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Cache (2)

Cache (2)

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Published by Shobhit Singh

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Published by: Shobhit Singh on Nov 04, 2012
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 Indian Institute Of Information Technology, Allahabad Page
Memory access is generally slow when compared with the speed of thecentral
 processing unit, and so the memory poses a significant bottleneck 
in computer performance. A small but fast cache memory, in which thecontents of the most commonly accessed locations are maintained, can beplaced between the main memory and the CPU. A cache memory hasfewer locations than a main memory, and as a result it reduces the accesstime.When a program executes, the cache memory is searched
rst, and thereferenced word is accessed in the cache if the word is present. If thereferenced word is not in the cache, then a free location is created in thecache and the referenced word is brought into the cache from the mainmemory. The word is then accessed in the cache.Although this process takes longer than accessing main memory directly,the overall performance can be improved if a high proportion of memory
accesses are satisfied by the cache.
 A cache memory is faster than main memory for many reasons.Faster electronics can be used, which also results in a greater expense interms of money, size, and power requirements. Since the cache is small,this increase in cost is relatively small.
 Indian Institute Of Information Technology, Allahabad Page
Principle of Latency
This is also known as Latency Period. It is the total time associated withthe processing of a particular data unit.The cache is placed both physically closer and logically closer to the CPUthan the main memory, and this placement avoids communication delaysover a shared bus. Thus improves Latency.Main purpose of cache is to reduce the latency of reference to memory.Ideally total Latency should be 1 processor clock cycle for instructionread or data read or write. If the data or instruction required by theprocessor is stored only in the lower speed memory, then latency will behigh.Cache-less computer contains a CPU that has a clock speed of 400 MHz,but communicates over a 66 MHz bus to a main memory that supports alower clock speed of 10 MHz .A cache memory can be positioned closer to the CPU as shown in theright side of Figure 1, so that the CPU sees fast accesses over a 400 MHzdirect path to the cache.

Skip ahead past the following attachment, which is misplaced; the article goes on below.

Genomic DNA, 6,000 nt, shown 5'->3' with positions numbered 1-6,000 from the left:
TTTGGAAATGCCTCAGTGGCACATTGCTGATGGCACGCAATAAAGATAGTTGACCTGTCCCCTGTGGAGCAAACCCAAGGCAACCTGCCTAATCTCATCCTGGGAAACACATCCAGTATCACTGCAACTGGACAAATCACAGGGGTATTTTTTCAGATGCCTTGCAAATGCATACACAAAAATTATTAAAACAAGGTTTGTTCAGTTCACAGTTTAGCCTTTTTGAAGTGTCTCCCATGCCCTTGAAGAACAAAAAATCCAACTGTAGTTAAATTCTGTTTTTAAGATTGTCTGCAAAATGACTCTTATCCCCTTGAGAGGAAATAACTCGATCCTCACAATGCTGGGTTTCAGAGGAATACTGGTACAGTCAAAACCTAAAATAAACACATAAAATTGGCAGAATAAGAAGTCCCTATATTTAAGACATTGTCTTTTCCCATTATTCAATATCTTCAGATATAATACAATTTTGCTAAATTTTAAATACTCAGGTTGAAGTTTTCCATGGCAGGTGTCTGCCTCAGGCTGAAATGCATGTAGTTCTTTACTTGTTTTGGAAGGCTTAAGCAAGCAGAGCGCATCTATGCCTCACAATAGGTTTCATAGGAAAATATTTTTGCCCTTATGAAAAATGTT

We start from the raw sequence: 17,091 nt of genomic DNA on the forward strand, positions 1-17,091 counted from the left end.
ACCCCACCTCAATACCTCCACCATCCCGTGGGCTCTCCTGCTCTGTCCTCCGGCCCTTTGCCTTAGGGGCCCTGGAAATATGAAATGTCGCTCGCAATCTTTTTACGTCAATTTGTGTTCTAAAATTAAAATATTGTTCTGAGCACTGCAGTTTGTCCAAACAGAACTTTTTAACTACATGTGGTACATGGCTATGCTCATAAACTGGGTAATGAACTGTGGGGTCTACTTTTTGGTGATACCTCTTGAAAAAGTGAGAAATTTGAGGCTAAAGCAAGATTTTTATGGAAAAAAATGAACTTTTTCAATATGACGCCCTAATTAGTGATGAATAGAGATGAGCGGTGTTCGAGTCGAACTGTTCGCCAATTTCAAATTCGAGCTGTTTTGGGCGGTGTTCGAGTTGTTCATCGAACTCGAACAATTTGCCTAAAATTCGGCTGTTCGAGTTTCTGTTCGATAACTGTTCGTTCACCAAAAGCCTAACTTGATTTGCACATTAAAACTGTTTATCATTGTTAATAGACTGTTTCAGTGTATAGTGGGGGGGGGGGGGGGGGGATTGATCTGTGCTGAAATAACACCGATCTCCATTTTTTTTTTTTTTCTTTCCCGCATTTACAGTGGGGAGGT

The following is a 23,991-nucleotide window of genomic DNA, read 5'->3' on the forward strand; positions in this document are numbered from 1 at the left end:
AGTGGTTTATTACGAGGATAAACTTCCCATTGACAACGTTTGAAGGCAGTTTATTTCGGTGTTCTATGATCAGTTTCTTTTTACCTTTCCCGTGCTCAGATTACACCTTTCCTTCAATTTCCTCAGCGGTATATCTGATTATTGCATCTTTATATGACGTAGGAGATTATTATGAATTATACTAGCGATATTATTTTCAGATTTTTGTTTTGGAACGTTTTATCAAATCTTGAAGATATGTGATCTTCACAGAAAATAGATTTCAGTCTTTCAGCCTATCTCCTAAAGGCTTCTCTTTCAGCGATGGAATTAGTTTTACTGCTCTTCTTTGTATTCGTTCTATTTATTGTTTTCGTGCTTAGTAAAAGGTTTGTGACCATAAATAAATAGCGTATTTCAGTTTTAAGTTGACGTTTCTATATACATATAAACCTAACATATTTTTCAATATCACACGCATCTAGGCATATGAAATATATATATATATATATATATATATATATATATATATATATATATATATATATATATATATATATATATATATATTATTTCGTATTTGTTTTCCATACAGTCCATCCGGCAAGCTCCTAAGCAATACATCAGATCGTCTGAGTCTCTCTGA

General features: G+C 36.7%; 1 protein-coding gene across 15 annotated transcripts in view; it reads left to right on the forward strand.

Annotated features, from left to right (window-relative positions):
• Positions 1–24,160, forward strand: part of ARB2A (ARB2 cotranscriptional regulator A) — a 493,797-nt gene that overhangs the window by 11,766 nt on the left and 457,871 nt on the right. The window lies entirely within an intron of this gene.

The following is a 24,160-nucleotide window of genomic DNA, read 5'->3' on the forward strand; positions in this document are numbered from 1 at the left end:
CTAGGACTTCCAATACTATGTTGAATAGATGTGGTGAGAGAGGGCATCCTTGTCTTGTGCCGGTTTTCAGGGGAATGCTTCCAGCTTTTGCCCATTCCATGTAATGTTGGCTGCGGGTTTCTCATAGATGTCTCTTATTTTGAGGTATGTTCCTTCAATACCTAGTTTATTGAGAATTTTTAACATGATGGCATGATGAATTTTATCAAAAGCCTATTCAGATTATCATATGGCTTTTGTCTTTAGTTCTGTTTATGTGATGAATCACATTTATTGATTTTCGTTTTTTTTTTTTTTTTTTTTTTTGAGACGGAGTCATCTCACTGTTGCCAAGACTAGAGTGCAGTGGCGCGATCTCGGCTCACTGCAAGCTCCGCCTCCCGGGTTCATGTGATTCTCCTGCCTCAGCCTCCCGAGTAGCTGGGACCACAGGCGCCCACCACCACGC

Basics of Cache
 Indian Institute Of Information Technology, Allahabad Page
Fig 1.1 word transfer in different systems
Locality of Reference
Large number of programs has shown that reference to memory in giventime is tend to confined within some specific area of memory. Thisphenomenon is known as Locality of Reference.When a program loop is executed ,the CPU repeatedly refers to the set of instructions in memory that constitute the loop. Every time a givensubroutine is called , its set of instructions are fetched from memory.Thus loop and memory tend to localize the reference to memory forfetching instructions. If the active portion of program and data are placedin a fast small memory, the average memory access time can be reduced,thus reducing the total execution time of the program. Such a small fastmemory is known as cache memory.The principal of locality helped to speed up main memory access byintroducing small fast memory known as Cache memory.Different Types of Locality:1)
Temporal Locality: Also known as Look Backward locality. If theInformation recently referenced by a program is likely to be used againsoon

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